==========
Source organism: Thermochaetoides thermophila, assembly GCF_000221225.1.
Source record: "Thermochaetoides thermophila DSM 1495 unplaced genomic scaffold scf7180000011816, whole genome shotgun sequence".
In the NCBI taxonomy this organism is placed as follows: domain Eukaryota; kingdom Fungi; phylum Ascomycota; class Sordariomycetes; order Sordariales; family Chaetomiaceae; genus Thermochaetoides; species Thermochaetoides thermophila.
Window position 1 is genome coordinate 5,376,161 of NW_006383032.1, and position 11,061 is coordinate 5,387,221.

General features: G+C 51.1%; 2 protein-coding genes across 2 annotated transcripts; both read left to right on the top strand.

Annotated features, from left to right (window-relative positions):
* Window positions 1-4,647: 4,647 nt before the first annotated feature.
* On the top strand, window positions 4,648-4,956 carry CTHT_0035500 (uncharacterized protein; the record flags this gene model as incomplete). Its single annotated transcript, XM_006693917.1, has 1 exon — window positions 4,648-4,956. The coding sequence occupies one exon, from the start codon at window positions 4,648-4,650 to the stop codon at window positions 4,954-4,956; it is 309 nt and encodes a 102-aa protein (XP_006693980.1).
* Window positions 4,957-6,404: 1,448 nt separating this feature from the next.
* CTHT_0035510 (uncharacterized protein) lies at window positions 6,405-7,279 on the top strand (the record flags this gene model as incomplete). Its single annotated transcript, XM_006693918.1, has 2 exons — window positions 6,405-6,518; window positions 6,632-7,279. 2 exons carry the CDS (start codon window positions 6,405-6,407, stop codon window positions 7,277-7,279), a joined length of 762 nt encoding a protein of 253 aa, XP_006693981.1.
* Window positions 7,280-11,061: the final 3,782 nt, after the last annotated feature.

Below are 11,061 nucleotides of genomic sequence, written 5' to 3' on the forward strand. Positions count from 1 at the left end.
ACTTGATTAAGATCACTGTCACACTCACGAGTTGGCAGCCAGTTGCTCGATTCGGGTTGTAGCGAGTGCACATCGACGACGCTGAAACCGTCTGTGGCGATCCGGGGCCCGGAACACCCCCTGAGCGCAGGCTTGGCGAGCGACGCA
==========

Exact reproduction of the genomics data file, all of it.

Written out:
Source organism: Thermochaetoides thermophila, assembly GCF_000221225.1.
Source record: "Thermochaetoides thermophila DSM 1495 unplaced genomic scaffold scf7180000011816, whole genome shotgun sequence".
In the NCBI taxonomy this organism is placed as follows: domain Eukaryota; kingdom Fungi; phylum Ascomycota; class Sordariomycetes; order Sordariales; family Chaetomiaceae; genus Thermochaetoides; species Thermochaetoides thermophila.
Window position 1 is genome coordinate 5,376,161 of NW_006383032.1, and position 11,061 is coordinate 5,387,221.

General features: G+C 51.1%; 2 protein-coding genes across 2 annotated transcripts; both read left to right on the top strand.

Annotated features, from left to right (window-relative positions):
* Window positions 1-4,647: 4,647 nt before the first annotated feature.
* On the top strand, window positions 4,648-4,956 carry CTHT_0035500 (uncharacterized protein; the record flags this gene model as incomplete). Its single annotated transcript, XM_006693917.1, has 1 exon — window positions 4,648-4,956. The coding sequence occupies one exon, from the start codon at window positions 4,648-4,650 to the stop codon at window positions 4,954-4,956; it is 309 nt and encodes a 102-aa protein (XP_006693980.1).
* Window positions 4,957-6,404: 1,448 nt separating this feature from the next.
* CTHT_0035510 (uncharacterized protein) lies at window positions 6,405-7,279 on the top strand (the record flags this gene model as incomplete). Its single annotated transcript, XM_006693918.1, has 2 exons — window positions 6,405-6,518; window positions 6,632-7,279. 2 exons carry the CDS (start codon window positions 6,405-6,407, stop codon window positions 7,277-7,279), a joined length of 762 nt encoding a protein of 253 aa, XP_006693981.1.
* Window positions 7,280-11,061: the final 3,782 nt, after the last annotated feature.

Below are 11,061 nucleotides of genomic sequence, written 5' to 3' on the forward strand. Positions count from 1 at the left end.
ACTTGATTAAGATCACTGTCACACTCACGAGTTGGCAGCCAGTTGCTCGATTCGGGTTGTAGCGAGTGCACATCGACGACGCTGAAACCGTCTGTGGCGATCCGGGGCCCGGAACACCCCCTGAGCGCAGGCTTGGCGAGCGACGCA